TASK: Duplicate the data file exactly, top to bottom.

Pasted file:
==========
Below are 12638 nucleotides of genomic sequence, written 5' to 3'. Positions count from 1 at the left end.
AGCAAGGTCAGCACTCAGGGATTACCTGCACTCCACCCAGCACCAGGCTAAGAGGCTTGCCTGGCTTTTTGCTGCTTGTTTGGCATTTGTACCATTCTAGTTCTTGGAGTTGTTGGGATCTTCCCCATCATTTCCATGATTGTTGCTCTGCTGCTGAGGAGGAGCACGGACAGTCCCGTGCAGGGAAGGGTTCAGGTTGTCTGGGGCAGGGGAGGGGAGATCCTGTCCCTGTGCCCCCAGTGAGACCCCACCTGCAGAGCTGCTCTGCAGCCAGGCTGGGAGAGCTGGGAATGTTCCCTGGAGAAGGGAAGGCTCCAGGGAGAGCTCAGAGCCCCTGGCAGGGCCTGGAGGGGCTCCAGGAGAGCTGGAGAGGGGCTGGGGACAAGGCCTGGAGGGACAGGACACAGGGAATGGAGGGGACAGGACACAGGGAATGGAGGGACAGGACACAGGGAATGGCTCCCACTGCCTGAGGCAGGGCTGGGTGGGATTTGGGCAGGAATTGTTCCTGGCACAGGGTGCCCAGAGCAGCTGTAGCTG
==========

Below are 12638 nucleotides of genomic sequence, written 5' to 3'. Positions count from 1 at the left end.
AGCAAGGTCAGCACTCAGGGATTACCTGCACTCCACCCAGCACCAGGCTAAGAGGCTTGCCTGGCTTTTTGCTGCTTGTTTGGCATTTGTACCATTCTAGTTCTTGGAGTTGTTGGGATCTTCCCCATCATTTCCATGATTGTTGCTCTGCTGCTGAGGAGGAGCACGGACAGTCCCGTGCAGGGAAGGGTTCAGGTTGTCTGGGGCAGGGGAGGGGAGATCCTGTCCCTGTGCCCCCAGTGAGACCCCACCTGCAGAGCTGCTCTGCAGCCAGGCTGGGAGAGCTGGGAATGTTCCCTGGAGAAGGGAAGGCTCCAGGGAGAGCTCAGAGCCCCTGGCAGGGCCTGGAGGGGCTCCAGGAGAGCTGGAGAGGGGCTGGGGACAAGGCCTGGAGGGACAGGACACAGGGAATGGAGGGGACAGGACACAGGGAATGGAGGGACAGGACACAGGGAATGGCTCCCACTGCCTGAGGCAGGGCTGGGTGGGATTTGGGCAGGAATTGTTCCTGGCACAGGGTGCCCAGAGCAGCTGTAGCTG